The Central Board of Secondary Education (CBSE) is one of many federal examination boards, and has become increasingly popular. It has a wide following in both India and beyond, as 28 countries have one or more schools supporting the CBSE curriculum. These are mostly countries with a large population of Indian expats. Significantly, Qatar is one of those countries, as are most other countries in the Gulf. The CBSE follows the NCERT curriculum in the primary years, from 6 to 14 years of age. Then, students will work towards the CBSE examination held in grade 10.

Here, the subject areas narrow slightly from the primary years: a mother tongue and second language, maths, science, and social science. Optional courses include a skill subject in topics ranging from media to agriculture to banking, and a third language. Co-scholastic areas (as they are dubbed) include art education, health and physical education, and work experience.

The CSBE board examinations for grade 10 include a 3-hour examination for each subject that covers all of the material for the school year. Final assessment is based primarily on this exam, although it also considers previous exam results, coursework and student portfolios. The grading system is based on a ranking system, so for instance, the top 1/8th of passing students get A-1 (the top), while the next 1/8th receives an A-2, and so on. Students then move towards the grade 12 CBSE examinations.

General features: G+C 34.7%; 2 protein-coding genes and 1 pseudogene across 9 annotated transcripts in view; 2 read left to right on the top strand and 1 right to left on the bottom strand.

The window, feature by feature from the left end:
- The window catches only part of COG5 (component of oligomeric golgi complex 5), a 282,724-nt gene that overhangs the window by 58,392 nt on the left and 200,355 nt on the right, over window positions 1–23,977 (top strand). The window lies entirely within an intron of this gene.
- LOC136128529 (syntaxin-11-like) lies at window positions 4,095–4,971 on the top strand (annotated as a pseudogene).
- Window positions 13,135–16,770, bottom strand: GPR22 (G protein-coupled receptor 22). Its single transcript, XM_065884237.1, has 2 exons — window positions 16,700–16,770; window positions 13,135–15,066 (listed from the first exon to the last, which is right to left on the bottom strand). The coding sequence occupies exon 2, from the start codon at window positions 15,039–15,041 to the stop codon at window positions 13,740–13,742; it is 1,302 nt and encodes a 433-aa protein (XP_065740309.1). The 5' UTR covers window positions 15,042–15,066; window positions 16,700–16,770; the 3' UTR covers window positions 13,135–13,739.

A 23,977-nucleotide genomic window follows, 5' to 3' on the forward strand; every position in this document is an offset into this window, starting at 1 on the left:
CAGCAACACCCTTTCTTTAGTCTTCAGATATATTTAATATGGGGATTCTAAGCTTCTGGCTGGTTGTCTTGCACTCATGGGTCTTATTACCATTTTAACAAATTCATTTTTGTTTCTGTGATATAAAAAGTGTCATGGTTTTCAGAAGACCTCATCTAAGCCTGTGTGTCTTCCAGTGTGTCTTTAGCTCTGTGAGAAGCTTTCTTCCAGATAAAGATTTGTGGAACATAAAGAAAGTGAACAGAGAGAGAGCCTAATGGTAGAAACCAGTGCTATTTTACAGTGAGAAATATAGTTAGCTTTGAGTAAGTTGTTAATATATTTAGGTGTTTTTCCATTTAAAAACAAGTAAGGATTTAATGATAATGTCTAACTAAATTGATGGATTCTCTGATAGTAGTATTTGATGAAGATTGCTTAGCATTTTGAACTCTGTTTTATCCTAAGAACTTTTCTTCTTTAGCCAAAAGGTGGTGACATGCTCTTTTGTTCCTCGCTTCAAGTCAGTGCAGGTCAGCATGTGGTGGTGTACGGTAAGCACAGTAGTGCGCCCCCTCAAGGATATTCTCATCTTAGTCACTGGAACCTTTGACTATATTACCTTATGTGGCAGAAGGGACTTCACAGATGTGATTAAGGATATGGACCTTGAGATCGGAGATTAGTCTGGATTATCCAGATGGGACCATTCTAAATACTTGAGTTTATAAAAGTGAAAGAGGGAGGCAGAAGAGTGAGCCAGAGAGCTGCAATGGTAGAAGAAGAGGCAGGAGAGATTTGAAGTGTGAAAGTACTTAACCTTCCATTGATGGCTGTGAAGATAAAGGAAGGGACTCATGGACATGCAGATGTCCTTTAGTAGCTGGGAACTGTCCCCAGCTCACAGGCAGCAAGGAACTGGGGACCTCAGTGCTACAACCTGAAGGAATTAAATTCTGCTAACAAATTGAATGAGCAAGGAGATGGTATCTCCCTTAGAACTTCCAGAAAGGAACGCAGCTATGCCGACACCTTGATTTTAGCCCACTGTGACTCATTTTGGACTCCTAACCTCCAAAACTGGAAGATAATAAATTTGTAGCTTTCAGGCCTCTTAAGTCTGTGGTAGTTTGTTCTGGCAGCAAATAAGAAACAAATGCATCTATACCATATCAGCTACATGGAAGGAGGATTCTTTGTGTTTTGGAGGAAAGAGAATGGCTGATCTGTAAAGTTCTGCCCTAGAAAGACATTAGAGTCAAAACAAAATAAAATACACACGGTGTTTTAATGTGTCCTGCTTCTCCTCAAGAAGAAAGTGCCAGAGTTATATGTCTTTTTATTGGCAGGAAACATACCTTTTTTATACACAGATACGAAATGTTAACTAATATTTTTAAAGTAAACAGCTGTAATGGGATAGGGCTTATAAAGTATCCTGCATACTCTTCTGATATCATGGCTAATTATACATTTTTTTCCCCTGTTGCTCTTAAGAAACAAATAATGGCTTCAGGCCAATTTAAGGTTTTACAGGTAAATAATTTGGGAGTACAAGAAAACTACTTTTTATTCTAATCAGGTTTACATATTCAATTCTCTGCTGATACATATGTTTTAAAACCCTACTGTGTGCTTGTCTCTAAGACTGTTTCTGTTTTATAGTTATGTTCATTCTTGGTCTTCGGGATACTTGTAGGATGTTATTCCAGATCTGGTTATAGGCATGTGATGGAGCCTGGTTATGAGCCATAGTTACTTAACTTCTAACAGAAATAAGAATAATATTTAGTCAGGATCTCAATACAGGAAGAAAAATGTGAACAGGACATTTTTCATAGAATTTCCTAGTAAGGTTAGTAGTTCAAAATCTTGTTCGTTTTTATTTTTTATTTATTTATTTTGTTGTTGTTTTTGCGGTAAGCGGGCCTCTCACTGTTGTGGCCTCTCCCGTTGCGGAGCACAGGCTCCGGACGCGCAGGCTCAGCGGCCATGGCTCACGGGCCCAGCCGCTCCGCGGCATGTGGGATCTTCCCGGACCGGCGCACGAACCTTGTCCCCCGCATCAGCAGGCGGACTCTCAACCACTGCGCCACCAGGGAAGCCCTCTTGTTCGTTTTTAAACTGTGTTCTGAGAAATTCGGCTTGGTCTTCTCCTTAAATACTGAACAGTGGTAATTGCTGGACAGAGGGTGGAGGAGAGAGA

The CBSE is most suitable for students who intend to complete their post-secondary education in India; especially for medical or technical schools that require entrance exams based on national standards. 

Qatari curriculum